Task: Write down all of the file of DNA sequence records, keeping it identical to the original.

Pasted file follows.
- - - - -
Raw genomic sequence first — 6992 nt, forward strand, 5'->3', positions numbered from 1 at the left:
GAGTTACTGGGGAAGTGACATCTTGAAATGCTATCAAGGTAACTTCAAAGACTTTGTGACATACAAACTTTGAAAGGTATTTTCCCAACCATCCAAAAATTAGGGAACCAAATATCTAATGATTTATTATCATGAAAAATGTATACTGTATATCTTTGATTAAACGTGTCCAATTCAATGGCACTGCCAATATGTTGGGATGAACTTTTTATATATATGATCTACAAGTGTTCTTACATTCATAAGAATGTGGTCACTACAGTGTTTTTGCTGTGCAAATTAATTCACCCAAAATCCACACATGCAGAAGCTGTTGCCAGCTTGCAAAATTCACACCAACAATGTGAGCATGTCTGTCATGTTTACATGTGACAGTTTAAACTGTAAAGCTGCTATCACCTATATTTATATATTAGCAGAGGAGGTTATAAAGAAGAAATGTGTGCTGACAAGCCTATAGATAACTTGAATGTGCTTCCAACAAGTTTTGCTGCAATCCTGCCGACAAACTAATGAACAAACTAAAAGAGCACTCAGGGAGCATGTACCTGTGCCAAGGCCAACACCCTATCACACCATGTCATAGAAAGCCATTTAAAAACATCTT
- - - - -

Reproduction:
Raw genomic sequence first — 6992 nt, forward strand, 5'->3', positions numbered from 1 at the left:
GAGTTACTGGGGAAGTGACATCTTGAAATGCTATCAAGGTAACTTCAAAGACTTTGTGACATACAAACTTTGAAAGGTATTTTCCCAACCATCCAAAAATTAGGGAACCAAATATCTAATGATTTATTATCATGAAAAATGTATACTGTATATCTTTGATTAAACGTGTCCAATTCAATGGCACTGCCAATATGTTGGGATGAACTTTTTATATATATGATCTACAAGTGTTCTTACATTCATAAGAATGTGGTCACTACAGTGTTTTTGCTGTGCAAATTAATTCACCCAAAATCCACACATGCAGAAGCTGTTGCCAGCTTGCAAAATTCACACCAACAATGTGAGCATGTCTGTCATGTTTACATGTGACAGTTTAAACTGTAAAGCTGCTATCACCTATATTTATATATTAGCAGAGGAGGTTATAAAGAAGAAATGTGTGCTGACAAGCCTATAGATAACTTGAATGTGCTTCCAACAAGTTTTGCTGCAATCCTGCCGACAAACTAATGAACAAACTAAAAGAGCACTCAGGGAGCATGTACCTGTGCCAAGGCCAACACCCTATCACACCATGTCATAGAAAGCCATTTAAAAACATCTT